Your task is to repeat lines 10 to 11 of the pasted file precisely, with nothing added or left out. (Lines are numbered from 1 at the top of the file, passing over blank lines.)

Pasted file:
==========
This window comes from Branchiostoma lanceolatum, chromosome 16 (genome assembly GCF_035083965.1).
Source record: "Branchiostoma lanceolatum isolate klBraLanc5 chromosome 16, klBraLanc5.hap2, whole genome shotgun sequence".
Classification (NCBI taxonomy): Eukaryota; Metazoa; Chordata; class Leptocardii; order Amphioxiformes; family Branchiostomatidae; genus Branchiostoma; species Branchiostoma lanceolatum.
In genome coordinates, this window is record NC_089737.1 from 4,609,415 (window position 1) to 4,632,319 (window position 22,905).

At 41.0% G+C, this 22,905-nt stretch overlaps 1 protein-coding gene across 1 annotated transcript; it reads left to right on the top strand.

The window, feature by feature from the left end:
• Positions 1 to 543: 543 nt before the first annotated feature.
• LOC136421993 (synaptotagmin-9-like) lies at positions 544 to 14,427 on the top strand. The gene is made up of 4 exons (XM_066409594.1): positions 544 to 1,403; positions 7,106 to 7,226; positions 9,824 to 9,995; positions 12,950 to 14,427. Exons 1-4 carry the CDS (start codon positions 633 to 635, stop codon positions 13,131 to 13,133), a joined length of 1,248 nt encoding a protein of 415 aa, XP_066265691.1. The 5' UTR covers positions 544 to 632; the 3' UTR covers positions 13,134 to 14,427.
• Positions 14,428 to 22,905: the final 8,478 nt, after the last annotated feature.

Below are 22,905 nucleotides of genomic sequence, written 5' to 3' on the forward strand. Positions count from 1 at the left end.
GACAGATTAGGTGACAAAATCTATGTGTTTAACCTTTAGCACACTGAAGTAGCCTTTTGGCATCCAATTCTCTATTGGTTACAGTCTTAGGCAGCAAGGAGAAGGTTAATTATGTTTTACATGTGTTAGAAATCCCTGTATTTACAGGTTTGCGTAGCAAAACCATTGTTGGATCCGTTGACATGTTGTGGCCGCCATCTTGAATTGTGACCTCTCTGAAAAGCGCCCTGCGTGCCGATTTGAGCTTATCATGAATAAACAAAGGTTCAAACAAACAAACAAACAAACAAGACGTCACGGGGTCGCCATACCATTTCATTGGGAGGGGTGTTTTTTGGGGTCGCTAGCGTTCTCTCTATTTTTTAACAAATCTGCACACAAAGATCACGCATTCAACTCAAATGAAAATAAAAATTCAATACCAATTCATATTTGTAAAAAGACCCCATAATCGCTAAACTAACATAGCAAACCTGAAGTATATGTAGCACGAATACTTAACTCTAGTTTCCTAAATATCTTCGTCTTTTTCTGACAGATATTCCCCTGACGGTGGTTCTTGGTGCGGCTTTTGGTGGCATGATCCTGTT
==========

Below are 22,905 nucleotides of genomic sequence, written 5' to 3' on the forward strand. Positions count from 1 at the left end.
GACAGATTAGGTGACAAAATCTATGTGTTTAACCTTTAGCACACTGAAGTAGCCTTTTGGCATCCAATTCTCTATTGGTTACAGTCTTAGGCAGCAAGGAGAAGGTTAATTATGTTTTACATGTGTTAGAAATCCCTGTATTTACAGGTTTGCGTAGCAAAACCATTGTTGGATCCGTTGACATGTTGTGGCCGCCATCTTGAATTGTGACCTCTCTGAAAAGCGCCCTGCGTGCCGATTTGAGCTTATCATGAATAAACAAAGGTTCAAACAAACAAACAAACAAACAAGACGTCACGGGGTCGCCATACCATTTCATTGGGAGGGGTGTTTTTTGGGGTCGCTAGCGTTCTCTCTATTTTTTAACAAATCTGCACACAAAGATCACGCATTCAACTCAAATGAAAATAAAAATTCAATACCAATTCATATTTGTAAAAAGACCCCATAATCGCTAAACTAACATAGCAAACCTGAAGTATATGTAGCACGAATACTTAACTCTAGTTTCCTAAATATCTTCGTCTTTTTCTGACAGATATTCCCCTGACGGTGGTTCTTGGTGCGGCTTTTGGTGGCATGATCCTGTT